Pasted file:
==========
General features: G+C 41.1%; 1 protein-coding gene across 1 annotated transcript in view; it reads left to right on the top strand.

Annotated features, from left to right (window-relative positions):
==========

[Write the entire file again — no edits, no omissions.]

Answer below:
General features: G+C 41.1%; 1 protein-coding gene across 1 annotated transcript in view; it reads left to right on the top strand.

Annotated features, from left to right (window-relative positions):